INDIANAPOLIS (AP) — Angie's List losses are still piling up as the company spends more to lure people to its online business-review service and persuade them to pay to see ratings on everything from plastic surgeons to sewer cleaners.
The company said Wednesday that it lost $23.4 million, or 41 cents, per share during the second quarter. That compares to a loss of $16.2 million, or 60 cents per share, during the same three-month period ending in June last year.
The larger per-share loss in last year's quarter reflects that the company had fewer shares outstanding before going public last November.
The setback in the most recent quarter was larger than analysts' average estimate calling for a loss of 38 cents per share, according to a FactSet survey.
Angie's List's revenue for the period climbed 74 percent from last year to $36.5 million. That was about $1 million above analysts' forecasts.
Investors seemed mildly pleased as the company's shares added 4 cents to rise to $14.59 in extended trading after the results came out. That leaves the stock with a modest gain from its initial public offering price of $13.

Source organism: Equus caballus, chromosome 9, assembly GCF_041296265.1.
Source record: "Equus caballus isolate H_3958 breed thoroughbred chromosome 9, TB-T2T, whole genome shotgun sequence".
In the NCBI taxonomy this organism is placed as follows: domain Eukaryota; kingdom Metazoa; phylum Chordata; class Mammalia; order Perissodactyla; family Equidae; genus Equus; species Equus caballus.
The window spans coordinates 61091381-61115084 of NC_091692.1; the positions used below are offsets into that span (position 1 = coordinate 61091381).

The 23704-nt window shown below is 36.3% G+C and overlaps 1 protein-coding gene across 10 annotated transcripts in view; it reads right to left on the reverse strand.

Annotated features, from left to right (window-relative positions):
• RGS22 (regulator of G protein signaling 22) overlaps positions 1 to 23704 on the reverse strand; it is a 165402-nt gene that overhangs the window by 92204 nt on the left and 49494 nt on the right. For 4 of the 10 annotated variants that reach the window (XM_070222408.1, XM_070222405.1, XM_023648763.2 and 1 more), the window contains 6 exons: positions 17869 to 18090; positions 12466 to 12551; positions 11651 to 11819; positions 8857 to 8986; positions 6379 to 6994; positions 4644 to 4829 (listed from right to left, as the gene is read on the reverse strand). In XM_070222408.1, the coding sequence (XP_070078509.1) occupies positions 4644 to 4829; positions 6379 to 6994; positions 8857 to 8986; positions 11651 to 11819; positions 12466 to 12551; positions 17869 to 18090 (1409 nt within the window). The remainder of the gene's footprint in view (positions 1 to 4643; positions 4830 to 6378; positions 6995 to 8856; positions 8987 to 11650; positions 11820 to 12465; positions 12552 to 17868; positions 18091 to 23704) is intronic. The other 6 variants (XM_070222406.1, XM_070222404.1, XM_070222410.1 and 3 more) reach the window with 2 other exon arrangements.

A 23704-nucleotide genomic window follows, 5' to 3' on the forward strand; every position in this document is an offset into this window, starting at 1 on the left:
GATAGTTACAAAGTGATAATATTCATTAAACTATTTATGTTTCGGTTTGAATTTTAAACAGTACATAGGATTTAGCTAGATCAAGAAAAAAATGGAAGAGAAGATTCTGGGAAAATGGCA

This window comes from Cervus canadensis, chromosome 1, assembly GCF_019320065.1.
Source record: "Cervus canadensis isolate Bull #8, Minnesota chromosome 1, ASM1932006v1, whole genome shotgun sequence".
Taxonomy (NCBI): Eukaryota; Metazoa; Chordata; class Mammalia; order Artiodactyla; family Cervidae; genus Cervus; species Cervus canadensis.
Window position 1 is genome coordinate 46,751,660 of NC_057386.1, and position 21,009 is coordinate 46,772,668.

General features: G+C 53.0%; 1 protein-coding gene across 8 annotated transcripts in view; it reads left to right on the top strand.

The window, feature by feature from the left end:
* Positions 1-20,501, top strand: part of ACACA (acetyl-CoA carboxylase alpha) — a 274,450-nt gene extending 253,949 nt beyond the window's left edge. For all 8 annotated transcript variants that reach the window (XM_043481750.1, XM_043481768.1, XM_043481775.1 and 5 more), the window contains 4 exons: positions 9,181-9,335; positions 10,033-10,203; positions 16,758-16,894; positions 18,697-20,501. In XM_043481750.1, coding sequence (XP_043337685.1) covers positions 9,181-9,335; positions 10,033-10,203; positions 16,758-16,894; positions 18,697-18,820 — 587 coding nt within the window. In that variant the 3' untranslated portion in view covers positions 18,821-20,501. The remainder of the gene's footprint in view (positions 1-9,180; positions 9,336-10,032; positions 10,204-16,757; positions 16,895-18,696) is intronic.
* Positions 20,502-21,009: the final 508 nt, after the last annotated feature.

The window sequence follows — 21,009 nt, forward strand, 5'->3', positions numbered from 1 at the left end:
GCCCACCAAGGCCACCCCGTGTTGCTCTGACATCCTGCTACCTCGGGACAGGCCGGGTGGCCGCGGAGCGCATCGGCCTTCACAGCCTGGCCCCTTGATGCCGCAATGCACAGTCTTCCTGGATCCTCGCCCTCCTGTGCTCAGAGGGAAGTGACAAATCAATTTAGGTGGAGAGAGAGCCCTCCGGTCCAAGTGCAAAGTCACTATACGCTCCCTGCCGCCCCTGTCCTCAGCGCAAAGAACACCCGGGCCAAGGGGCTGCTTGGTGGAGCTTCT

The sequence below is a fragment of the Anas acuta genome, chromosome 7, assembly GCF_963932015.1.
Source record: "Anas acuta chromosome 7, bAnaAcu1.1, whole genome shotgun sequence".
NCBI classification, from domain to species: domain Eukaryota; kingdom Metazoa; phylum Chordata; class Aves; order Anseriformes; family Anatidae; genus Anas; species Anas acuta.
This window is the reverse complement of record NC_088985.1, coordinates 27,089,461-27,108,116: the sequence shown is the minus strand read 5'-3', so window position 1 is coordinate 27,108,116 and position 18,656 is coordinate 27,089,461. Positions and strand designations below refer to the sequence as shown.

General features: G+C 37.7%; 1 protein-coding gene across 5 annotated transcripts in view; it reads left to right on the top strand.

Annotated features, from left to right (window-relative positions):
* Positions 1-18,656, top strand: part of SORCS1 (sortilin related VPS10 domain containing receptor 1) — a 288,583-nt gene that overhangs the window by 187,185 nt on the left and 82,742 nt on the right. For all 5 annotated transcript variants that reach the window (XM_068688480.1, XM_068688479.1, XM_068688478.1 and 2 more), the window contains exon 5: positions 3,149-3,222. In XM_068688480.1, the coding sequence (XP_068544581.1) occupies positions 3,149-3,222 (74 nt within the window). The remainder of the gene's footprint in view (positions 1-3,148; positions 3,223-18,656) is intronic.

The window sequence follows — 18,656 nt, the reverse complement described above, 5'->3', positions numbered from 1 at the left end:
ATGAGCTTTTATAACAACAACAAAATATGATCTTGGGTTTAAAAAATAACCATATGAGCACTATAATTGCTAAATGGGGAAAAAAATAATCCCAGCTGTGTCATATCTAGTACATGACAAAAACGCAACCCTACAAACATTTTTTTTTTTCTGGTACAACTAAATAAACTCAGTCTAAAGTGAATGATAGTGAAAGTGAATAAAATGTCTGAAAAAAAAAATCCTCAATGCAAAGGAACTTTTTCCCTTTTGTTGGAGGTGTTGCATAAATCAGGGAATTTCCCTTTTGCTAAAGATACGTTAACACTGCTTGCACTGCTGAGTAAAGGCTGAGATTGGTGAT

Yelp Inc., which operates free website for reviews of local businesses, has fared better since its stock went public at $15 in March. Its shares so far are up by about 40 percent from the IPO price.
Angie's List, which is based in Indianapolis, spent $27.6 million promoting its website and trying to sell its services. That was a 52 percent increase from its marketing expenses of $18.1 million during the same time last year.
Management has made it clear the company intends to continue to spend heavily in an attempt to establish its website as the Internet's most reliable place for consumer reviews of local businesses in more than 550 different categories. The company also is trying to convert more local merchants into advertisers on its site.
Angie's list requires visitors to subscribe to see its A to F ratings on businesses submitted by consumers. The annual fees range from $28.50 to $46.
Angie's List ended June with 1.43 million paying members, a gain of about 210,000 members since March. The company spent an average of $91 for each new member in the second quarter, an 11 percent increase from an average of $82 during the first three months of the year.
It expects its revenue for the current quarter to range $40.3 million to $41.3 million, slightly better than analysts had been predicting.